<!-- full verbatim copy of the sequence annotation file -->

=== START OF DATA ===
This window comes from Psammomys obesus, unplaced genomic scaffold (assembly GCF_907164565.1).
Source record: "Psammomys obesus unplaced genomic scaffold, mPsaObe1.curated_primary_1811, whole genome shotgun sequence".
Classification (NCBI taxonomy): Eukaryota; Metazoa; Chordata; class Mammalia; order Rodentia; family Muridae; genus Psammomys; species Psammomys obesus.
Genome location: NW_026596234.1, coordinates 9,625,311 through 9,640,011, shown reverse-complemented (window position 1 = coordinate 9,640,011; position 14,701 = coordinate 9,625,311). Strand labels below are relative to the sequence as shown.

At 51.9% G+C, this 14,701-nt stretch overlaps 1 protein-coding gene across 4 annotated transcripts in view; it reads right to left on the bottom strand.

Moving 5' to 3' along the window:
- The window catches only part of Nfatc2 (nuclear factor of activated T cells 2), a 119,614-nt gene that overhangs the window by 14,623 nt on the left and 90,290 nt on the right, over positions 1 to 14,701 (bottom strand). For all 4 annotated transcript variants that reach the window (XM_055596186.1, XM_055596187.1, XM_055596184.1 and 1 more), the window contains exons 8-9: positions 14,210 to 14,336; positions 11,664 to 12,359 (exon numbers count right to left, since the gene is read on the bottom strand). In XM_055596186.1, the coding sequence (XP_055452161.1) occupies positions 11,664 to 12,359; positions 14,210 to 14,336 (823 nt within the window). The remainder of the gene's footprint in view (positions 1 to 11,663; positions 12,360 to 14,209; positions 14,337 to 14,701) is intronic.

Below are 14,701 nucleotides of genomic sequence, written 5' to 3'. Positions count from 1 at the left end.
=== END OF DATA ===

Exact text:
This window comes from Psammomys obesus, unplaced genomic scaffold (assembly GCF_907164565.1).
Source record: "Psammomys obesus unplaced genomic scaffold, mPsaObe1.curated_primary_1811, whole genome shotgun sequence".
Classification (NCBI taxonomy): Eukaryota; Metazoa; Chordata; class Mammalia; order Rodentia; family Muridae; genus Psammomys; species Psammomys obesus.
Genome location: NW_026596234.1, coordinates 9,625,311 through 9,640,011, shown reverse-complemented (window position 1 = coordinate 9,640,011; position 14,701 = coordinate 9,625,311). Strand labels below are relative to the sequence as shown.

At 51.9% G+C, this 14,701-nt stretch overlaps 1 protein-coding gene across 4 annotated transcripts in view; it reads right to left on the bottom strand.

Moving 5' to 3' along the window:
- The window catches only part of Nfatc2 (nuclear factor of activated T cells 2), a 119,614-nt gene that overhangs the window by 14,623 nt on the left and 90,290 nt on the right, over positions 1 to 14,701 (bottom strand). For all 4 annotated transcript variants that reach the window (XM_055596186.1, XM_055596187.1, XM_055596184.1 and 1 more), the window contains exons 8-9: positions 14,210 to 14,336; positions 11,664 to 12,359 (exon numbers count right to left, since the gene is read on the bottom strand). In XM_055596186.1, the coding sequence (XP_055452161.1) occupies positions 11,664 to 12,359; positions 14,210 to 14,336 (823 nt within the window). The remainder of the gene's footprint in view (positions 1 to 11,663; positions 12,360 to 14,209; positions 14,337 to 14,701) is intronic.

Below are 14,701 nucleotides of genomic sequence, written 5' to 3'. Positions count from 1 at the left end.